One of the reasons that I haven’t posted much over the last few days (besides the fact it was Easter), was that I have been trying to catch up on my ever-rising pile of unread books. After finishing Leadbeater’s “We-Think” I followed up with Shirky’s “Here Comes Everybody“. Whilst both are enjoyable enough quick reads, by the end I find myself dying for some cynicism about the social empowered future; not the capitalist-led cynicism of Keen whose opinions have a Thatcherite air to them (a distinctly bad thing), but rather a cynicism about the empowering of the masses. Whilst both Leadbeater and Shirky point out that the future will be turbulent, they believe that the likelihood is that the overall outcome will be positive. I am not so convinced.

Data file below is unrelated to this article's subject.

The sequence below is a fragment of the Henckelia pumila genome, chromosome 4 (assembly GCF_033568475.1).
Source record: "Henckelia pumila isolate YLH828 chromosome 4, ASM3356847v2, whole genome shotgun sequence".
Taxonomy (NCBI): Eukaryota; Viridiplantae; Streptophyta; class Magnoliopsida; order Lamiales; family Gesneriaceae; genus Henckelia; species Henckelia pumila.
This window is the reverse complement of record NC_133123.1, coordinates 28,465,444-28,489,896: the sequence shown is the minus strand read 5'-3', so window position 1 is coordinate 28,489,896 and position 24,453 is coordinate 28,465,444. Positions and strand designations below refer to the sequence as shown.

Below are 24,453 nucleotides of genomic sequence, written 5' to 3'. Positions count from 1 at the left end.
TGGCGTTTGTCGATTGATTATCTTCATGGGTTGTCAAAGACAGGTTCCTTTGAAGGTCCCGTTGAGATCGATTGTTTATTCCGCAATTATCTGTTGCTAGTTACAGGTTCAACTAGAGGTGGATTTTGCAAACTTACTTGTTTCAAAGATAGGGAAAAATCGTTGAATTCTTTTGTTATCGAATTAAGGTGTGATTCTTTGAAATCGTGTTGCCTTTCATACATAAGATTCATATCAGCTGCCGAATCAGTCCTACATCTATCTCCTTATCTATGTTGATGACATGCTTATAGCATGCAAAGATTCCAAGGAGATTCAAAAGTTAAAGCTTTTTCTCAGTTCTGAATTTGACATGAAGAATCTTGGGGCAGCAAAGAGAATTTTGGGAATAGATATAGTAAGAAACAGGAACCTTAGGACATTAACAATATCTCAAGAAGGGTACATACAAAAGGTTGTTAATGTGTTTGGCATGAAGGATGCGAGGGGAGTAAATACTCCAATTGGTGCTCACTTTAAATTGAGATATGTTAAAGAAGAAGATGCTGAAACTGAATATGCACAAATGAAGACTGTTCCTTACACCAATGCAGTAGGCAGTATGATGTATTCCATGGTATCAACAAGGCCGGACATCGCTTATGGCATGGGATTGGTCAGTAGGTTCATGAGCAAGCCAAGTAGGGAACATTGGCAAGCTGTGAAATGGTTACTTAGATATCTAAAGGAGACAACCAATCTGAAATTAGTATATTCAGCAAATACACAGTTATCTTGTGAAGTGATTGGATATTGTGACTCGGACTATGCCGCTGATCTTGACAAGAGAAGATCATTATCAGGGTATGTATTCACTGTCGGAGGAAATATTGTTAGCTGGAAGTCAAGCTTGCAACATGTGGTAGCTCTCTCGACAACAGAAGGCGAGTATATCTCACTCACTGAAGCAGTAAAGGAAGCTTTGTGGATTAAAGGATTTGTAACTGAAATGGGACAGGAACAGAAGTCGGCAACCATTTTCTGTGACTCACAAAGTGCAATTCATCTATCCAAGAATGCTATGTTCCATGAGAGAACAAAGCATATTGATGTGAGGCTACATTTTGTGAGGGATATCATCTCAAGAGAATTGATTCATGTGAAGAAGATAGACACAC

My more cynical vision of the future is based on a lack of belief in the good of democracy. Whilst democracy would seem to have provided the best solution for establishing a government so far, it has primarily worked because of its limitations rather than in spite of them. The more abhorrent opinions of the majority are, more often than not, curtailed by the representatives of democracy. If the social tools that are available open the way for a more direct democracy then the flood gates are likely to be opened to man’s rather nastier side.
When direct democracy is possible, is it possible to defend representative democracy on the basis that the majority have repulsive views? It seems more likely that a government, which will become increasingly vulnerable to the masses, will have to embrace the majority. To misquote: “The voters are never wrong. Repulsive, maybe, but never wrong”.
It is too late to put the genie back in the bottle, and I don’t think I particularly want to. I would, however, like a bit of a less evangelised future.